Friday, July 23, 2021

World Saxophone Quartet in San Francisco in the mid-eighties

Twice in the mid-eighties, I went to see the World Saxophone Quartet at the Great American Music Hall in San Francisco: Hamiet Bluiett, Julius Hemphill, Oliver Lake, and David Murray. Each played at least one unaccompanied solo per set. At the end of an overwhelming, energetic solo by Murray, the whole group played a final passage together, and Lake was so excited he repeatedly shouted, “David Murray! David Murray!” Another time, during an unaccompanied passage, the others came out as if the solo were ending, played one chord, and left the stage again, laughing, while the soloist continued. The musicians' enthusiasm and amusement made those concerts so intense, joyous, and memorable. (Andrew Shields, #111words, 23 July 2021)

 

https://upload.wikimedia.org/wikipedia/en/6/61/Live_in_Zurich.jpg
World Saxophone Quartet, Live in Zürich, 1984

Thursday, July 22, 2021

Seeing musicians over thirty years later

Twice in the past few years, I noticed that a musician I was hearing at a concert was someone I had not heard live for over thirty years. So when I saw Eddie Gómez in Basel in April 2017, it had been over 32 years since I had seen him in New York in December 1984. And when I saw Al Foster in Basel in May 2018, it had been almost 34 years since I had seen him in San Carlos in June 1984. Today, I'll see Chico Freeman in Basel, and the only other time I saw him was over 32 years ago in the spring of 1989 in Philadelphia. (Andrew Shields, #111words, 22 July 2021)


https://chicofreeman.com/wp-content/uploads/2011/12/11-THE-ORIGINAL-LEADERS-WITH-DON-CHERRY-ARTHUR-BLYTHE.jpg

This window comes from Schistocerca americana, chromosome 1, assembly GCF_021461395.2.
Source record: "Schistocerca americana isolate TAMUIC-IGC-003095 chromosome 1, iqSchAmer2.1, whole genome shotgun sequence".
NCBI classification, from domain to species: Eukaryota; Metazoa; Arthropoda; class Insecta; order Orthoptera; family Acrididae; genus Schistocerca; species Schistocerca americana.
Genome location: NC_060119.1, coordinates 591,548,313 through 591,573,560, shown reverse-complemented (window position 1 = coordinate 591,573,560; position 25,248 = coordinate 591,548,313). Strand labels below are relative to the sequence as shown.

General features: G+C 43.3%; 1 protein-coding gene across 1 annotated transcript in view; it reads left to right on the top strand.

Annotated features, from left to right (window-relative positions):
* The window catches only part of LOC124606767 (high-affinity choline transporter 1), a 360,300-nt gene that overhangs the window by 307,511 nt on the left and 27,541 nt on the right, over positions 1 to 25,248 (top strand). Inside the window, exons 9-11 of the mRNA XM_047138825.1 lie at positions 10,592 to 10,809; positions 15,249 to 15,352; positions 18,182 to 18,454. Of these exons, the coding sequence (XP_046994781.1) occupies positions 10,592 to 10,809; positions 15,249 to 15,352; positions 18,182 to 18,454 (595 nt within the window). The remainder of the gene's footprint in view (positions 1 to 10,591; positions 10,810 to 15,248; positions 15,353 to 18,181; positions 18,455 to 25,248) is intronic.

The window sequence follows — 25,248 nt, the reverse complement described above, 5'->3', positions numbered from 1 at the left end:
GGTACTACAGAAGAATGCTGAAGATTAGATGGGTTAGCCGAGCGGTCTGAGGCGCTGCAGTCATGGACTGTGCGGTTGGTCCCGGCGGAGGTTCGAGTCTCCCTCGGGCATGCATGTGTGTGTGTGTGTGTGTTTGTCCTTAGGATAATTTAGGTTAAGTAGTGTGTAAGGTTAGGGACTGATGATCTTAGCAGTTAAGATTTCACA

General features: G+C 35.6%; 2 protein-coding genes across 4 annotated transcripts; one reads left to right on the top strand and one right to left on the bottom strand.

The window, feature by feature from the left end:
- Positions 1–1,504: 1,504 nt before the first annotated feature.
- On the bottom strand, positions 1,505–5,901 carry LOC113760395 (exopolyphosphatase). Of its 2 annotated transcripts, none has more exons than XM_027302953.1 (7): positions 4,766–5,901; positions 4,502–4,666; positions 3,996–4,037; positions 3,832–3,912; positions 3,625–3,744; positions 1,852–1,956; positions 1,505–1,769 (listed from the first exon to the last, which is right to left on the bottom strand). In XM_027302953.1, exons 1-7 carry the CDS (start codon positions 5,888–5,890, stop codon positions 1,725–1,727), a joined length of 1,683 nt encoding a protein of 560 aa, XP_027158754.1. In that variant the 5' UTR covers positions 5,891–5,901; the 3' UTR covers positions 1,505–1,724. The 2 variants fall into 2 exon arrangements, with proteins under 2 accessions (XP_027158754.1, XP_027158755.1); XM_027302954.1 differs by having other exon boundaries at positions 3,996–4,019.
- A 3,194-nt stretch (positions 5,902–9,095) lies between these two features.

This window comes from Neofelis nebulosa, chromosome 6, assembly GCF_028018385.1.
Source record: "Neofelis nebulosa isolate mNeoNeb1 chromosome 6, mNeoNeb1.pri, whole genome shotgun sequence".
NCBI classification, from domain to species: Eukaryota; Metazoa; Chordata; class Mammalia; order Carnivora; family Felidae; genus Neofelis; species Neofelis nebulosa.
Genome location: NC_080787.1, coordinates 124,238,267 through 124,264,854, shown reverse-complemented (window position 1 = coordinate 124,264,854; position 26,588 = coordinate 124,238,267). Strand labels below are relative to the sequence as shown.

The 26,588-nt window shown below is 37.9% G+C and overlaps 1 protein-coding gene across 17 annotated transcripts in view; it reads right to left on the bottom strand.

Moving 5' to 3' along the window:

Don Cherry, Arthur Blythe, Chico Freeman, with The Leaders in the 1980s

Wednesday, July 21, 2021

Paula Modersohn-Becker's "Selbstbildnis am 6. Hochzeitstag" und "Liegende Mutter mit Kind"

Wearing a necklace present in many of her works, Paula Modersohn-Becker gazes out of her 1906 "Selbstbildnis am 6. Hochzeitstag" with a calm, bold expression, her hands cradling her naked, pregnant belly. The striking quality of this self-portrait only increases when one learns she wasn't pregnant when she painted it. In the equally startling "Liegende Mutter mit Kind" (and her many drawings of similar images), a nude woman nurses a baby. These images transform the tradition of paintings of female nudes as much as the direct gaze of Édouard Manet's "Olympia" had in 1865. But sadly, Modersohn-Becker herself died in November 1907, nineteen days after the birth of her daughter Mathilde. (Andrew Shields, #111words, 21 July 2021)

 

https://upload.wikimedia.org/wikipedia/commons/a/a0/Paula_Moderson-Becker_-_Selbstbildnis_am_6_Hochzeitstag_%281906%29.jpg

Paula Moderson-Becker - Selbstbildnis am 6 Hochzeitstag (1906)